MARTS: Dini was great in that he had an extremely detailed weekly outline of Countdown in before the end of ’06.
MARTS: A lot of the story pieces were in place prior to me coming over to DC [in September 2006], but as soon as I came in, I was approached. What Dan had said to me was that he wanted someone who was unencumbered by everything else that had taken place over the last few years to be connected to it.
DIDIO: the best part about Mike, and I use this as a real plus now, is that he was unfamiliar with so much of the DC Universe. Being a Marvel guy for so long, which I’ve forgiven him for [laughs], he wasn’t as familiar with our characters and our stories. The best aspect of that is that in creating a weekly book, we’re hoping to attract new readers – so here’s the guy who’s running the project that actually has a fresh set of eyes, and is unfamiliar with some of the characters and the stories that took place prior to this.
DIDIO: The reason why we changed from Mike Marts to Mike Carlin had nothing to do with anything Countdown-related. It was simply due to the fact that the Editor’s seat on the Batman books came open and Mike Marts really wanted to work on those titles. Because of that, I had to hand a series that was up and running at full steam – and encompassing the entire DC Universe – and at that particular moment, it made sense to hand it over to Mike Carlin, because he was so intimately involved with everything that was going on. It just made for an easier transition.
Mike Carlin, second Countdown editor: I had a big target on my head since I was the only other person who’d done anything weekly before… the process is only different for me because we would all get together to plot Superman… Writers, pencilers, inkers even colorists… On Countdown, Paul Dini and Marts and Dan Didio worked out the story long before I was even on the book!
MARTS: For the first four books, we’ve brought in Jimmy Palmiotti and Justin Gray, Adam Beechem, Sean McKeever, and Tony Bedard. These are our key writers who will be working with Paul in the beginning, but also that doesn’t stop us from bringing other writers in to work on the project… If we choose to crossover with another storyline or a book which is being driven by another writer, we can allow that writer to come onboard and tell their portion of the story inside Countdown and working with Paul. That way, there will be a real feeling of cohesiveness between the series and Countdown, but it also allows the writer to maintain some level of input and control over the character they’re writing on a monthly basis.
In case anyone is curious, this never happened.
MARTS: [The artistic lineup is] pretty much set…the artists that readers will see over the first ten or so issues are for the most part our “core” group: [Jim] Calafiore, Lopez, Saiz and Magno.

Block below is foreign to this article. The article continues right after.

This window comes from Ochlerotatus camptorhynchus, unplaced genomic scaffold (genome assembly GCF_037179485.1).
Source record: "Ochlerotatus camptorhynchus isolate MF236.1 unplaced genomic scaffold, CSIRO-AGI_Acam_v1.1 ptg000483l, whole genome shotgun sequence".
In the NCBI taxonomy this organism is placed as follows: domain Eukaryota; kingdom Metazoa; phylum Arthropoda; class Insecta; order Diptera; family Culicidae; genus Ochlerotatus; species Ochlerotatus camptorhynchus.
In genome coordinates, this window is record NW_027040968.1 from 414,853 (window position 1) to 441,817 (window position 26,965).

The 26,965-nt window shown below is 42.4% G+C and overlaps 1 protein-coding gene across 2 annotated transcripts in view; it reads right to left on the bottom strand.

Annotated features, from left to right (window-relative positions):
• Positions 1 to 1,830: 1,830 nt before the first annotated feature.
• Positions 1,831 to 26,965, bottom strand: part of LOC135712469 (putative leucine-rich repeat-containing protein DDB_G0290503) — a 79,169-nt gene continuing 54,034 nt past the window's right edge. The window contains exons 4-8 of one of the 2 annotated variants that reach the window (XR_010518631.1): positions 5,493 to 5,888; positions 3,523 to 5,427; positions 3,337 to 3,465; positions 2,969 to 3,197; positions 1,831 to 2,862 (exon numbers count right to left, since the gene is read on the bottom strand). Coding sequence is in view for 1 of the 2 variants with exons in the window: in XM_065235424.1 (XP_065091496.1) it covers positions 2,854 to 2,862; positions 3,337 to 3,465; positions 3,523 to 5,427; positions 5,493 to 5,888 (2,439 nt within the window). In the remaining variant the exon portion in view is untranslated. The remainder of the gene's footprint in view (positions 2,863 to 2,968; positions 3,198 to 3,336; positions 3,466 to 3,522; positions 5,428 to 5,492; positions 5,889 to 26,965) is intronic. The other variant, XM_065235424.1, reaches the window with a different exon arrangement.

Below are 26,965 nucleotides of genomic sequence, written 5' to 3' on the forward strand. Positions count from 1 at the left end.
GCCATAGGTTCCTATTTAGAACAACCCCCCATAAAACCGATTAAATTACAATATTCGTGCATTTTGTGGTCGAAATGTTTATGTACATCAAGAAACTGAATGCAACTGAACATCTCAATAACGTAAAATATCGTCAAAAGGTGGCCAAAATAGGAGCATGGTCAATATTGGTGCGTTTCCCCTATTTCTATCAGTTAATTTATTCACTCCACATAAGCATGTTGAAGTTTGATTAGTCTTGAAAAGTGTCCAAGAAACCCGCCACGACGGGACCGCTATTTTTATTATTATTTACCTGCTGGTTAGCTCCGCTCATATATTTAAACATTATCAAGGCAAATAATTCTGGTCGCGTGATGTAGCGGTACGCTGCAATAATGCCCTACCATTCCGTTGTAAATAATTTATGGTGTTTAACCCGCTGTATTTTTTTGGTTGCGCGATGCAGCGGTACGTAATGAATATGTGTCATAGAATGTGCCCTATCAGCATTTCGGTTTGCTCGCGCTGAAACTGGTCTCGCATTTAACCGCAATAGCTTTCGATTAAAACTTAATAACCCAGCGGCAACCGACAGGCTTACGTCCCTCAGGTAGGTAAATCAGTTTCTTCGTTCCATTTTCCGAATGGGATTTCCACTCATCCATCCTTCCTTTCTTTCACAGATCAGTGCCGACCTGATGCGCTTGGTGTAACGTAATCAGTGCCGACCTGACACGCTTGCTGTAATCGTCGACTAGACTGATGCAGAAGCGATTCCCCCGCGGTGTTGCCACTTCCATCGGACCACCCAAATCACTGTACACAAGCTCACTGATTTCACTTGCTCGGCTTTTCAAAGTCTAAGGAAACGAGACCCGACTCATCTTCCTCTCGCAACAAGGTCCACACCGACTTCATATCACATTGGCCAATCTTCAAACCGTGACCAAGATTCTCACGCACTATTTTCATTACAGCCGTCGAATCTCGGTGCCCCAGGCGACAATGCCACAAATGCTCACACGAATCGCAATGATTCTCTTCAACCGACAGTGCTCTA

Calafiore drew four issues (50, 45, 39, 36), Lopez drew parts of three issues (48, 43, 37), Saiz drew six and part of a seventh (51, 46, 38, 34, 30, 19, 12) and Magno drew eight (49, 44, 42, 33, 27, 25, 22, 8). In all, the “core” group had art appear in only 21 out of 51 issues, with the bulk of the series drawn by eleven other pencillers and a total of sixteen inkers.
DIDIO: [The writers are] involved much more than readers may think. We created the story bible which charts out what’s going to happen with each one of the major characters month by month, and in some cases, week by week. From that, Paul has an idea of how he’d like to break down the story on a page-by-page basis, and he works that out with the writers and the editors. So there’s an open discussion going on between the writers on the book, as well as the editors involved on how the book breaks down.
Tony Bedard, writer of eleven issues of Countdown: Keith [Giffen] would lay out the issues before they were scripted. We would all get together and discuss it on the phone, then Dini would do his plot breakdowns. I mean, it’s all there more or less. [Giffen] would also add little bits of business and storytelling and stuff, and then I would script from there. I’d say there’s a little less choreography going on from [the individual writers’] standpoint. It’s funny, because in some ways that’s a little less creative perhaps, but in other ways you have to step it up with dialogue and funny lines and stuff like that.
Sean McKeever, credited writer of twelve issues of Countdown: I’ve never actually seen Dini’s massive, big outline. [The characters introduced by McKeever in Countdown #34] may have been something that Dan DiDio brought in, it may have been something that one of the other editors said this would be a cool character to bring in, or it may have been something that Paul wanted. I couldn’t tell you for sure.
BEDARD: Being on the inside of Countdown, I don’t know what it’s like for [writers on other DC books] trying to pick up on what’s going on in there. My guess is that folks who aren’t working on the team don’t see every piece of the puzzle. We’re trying to play our cards close to the vest a little bit.
MCKEEVER: I did have an outline for the whole thing to start, but never the detailed bible. I think part of that is because it’s always been very fluid, and it was more of a need to know thing.
Adam Beechen, credited writer of ten issues of Countdown: There have been a few occasions where DC has said, you know what, plans have changed – we’ve got this coming up that we want to do and we need to tie it in somehow to Countdown, and we need to alter the storyline of Countdown somewhat to accommodate this or that.
DIDIO: I don’t want to diminish the level of involvement the other writers have, because they’re all adding to the story, and making key contributions, and they’ve al been incredibly professional in regards to how it works, but it’s all structured a little differently than it was with 52, because so much of what was done in the beginning was done with Paul, Mike and myself.